Had a couple of poems published recently In Constellations, a Journal of Poetry and Fiction
Here they are just in case you don’t want to buy the magazine to have your own personal copy,
Old Friends, Parting
Once before, as young men,
we two old friends parted —him
stuck with truck stop coffee and donuts—
me saying, ”I’ll go on, you follow.”
we’d learned the hard way
two thumbin’s harder
We made plans exactly where we’d meet
on the Cape after the sun went down,
planned to maybe make a drift wood fire,
drink rum, celebrate, dance and sing.
“Meantime,” I said, “take care, friend .
see you soon, hopefully, down the road.”
I pointed my thumb, back then,
towards the far galaxies
shining bright and beautiful
under the distant overpass.
And now we’re old men together.
We did meet up at the shore. We did laugh,
sing, celebrate. Since then, lots of tides
have come and gone.
“You go on,” I tell him now.
I reach for his hand, his big thumb
caresses mine. He’s the one
going ahead, hooked to the monitors
in this god forsaken distant place.
“We’ll meet again, bro, we’ll celebrate,”
I tell him, “laugh, sing, drink rum,
if they have it there on the distant shore.”
“If they don’t,” he says. “I’m not going.”
I walk from his hospital room,
The weak light
of his heart monitor flashing
the distant galaxies.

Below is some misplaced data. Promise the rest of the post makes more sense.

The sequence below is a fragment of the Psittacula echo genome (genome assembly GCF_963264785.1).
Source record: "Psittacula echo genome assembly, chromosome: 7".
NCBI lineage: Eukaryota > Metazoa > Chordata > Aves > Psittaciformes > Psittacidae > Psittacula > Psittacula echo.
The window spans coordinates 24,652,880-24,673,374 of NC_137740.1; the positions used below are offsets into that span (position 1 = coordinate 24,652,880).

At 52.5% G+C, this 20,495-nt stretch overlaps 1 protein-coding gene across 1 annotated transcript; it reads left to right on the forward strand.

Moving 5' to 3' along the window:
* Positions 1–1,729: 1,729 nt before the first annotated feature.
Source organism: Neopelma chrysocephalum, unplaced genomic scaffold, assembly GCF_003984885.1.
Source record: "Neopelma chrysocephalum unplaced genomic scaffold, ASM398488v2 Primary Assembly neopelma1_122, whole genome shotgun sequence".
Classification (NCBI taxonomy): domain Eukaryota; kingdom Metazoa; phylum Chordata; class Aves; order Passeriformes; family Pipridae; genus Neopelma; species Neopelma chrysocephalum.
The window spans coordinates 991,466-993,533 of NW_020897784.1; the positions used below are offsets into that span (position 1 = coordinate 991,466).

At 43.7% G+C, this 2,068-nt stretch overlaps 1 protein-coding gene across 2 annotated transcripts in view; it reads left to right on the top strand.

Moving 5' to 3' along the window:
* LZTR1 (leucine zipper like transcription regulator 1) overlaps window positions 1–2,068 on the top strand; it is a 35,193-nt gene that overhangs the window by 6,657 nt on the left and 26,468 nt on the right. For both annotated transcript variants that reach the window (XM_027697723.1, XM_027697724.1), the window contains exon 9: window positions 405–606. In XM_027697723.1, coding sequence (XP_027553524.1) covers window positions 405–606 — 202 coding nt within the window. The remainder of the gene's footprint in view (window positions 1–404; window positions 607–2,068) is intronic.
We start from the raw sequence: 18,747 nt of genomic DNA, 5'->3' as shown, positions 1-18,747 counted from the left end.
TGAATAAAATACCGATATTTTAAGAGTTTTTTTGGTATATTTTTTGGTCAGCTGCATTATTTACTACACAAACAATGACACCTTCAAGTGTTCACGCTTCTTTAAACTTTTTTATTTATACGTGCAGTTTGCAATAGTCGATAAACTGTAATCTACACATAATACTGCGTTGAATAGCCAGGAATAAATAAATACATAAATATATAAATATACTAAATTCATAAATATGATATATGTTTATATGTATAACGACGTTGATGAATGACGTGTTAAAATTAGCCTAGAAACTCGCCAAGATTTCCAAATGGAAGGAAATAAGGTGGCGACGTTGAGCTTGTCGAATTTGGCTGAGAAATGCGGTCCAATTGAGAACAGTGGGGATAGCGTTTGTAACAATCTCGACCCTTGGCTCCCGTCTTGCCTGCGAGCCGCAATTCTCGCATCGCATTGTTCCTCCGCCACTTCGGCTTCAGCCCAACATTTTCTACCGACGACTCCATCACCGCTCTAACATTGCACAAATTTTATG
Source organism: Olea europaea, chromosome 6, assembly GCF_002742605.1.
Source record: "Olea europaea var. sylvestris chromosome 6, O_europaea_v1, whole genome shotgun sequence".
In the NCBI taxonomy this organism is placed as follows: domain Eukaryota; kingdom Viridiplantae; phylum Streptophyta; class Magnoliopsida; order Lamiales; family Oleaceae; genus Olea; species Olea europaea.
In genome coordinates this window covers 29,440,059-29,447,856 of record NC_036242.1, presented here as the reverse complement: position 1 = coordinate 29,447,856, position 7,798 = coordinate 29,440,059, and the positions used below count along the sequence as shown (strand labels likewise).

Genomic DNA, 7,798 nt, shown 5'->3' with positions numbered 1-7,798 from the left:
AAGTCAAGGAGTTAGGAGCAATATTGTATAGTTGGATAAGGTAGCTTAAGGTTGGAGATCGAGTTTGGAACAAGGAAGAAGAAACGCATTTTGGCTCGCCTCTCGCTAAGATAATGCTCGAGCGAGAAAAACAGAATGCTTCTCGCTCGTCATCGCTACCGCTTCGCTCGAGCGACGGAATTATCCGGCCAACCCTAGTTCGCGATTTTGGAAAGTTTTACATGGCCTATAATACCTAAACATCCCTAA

After my tears,
in the basement cafeteria
I wait, speak softly with his sister
over coffee and donuts.
Faces of Fast Friends
As a kid I observed a space—two, three,
inches at most, between my outer face
and the inner me. I asked my buddy
Glenn, “you feel that space, too—outside to in,
two, three inches?” He said no, he didn’t,
didn’t know what inner gap I was pointing to.
The space narrowed, grew less as I became
more accustomed to my body. Friend Glenn,
a fast learner, was undoubtedly stuck
identity-wise, into his body
at the time I asked about the face gap.
Then I learned about girls, started feeling
my own magnificent juices rising,
so the gap between inner and outer
thinned and soon, me and my raging hormones
were one. I was my physical body,
like everybody else was their body
and it was body to body contact,
excitements that kept my attention locked
(in the body) decade after decade.
Now as a mature guy with silver hair,
having had lots of fun with this body
(and hers!) I find the childhood space again
appearing… a point, here inside my skull,
two, three inches behind my wrinkled face,
where I AM—where attention, awareness
reality is. This body’s movement
is incidental, not necessary,
secondary to the real me who’s here.
Here in my maturity, however,
this “I am” that I am, two, three inches
inside the frail skull bone, is infinite—
more than infinite: it’s wordless, space-less,
timeless, formless—this face can come and go,
be first young, then grow old— it has nothing
whatsoever to do with the timeless
attention, awareness, being I am,
space-like, in which all things, the galaxies,
the universes, all forms rise and fall.
“You feel what’s just inside, behind your face?”
I’d ask Glenn again, if he were here.
He’s a fast learner. Probably by now
he’d reply, “Oh sure. The face I’m wearing
now is the face I was wearing before
my parents were born.” I’d nod my old head.
“I can dig it,” I’d agree. Being fast
friends since childhood, we’re able to talk
about almost anything in the world.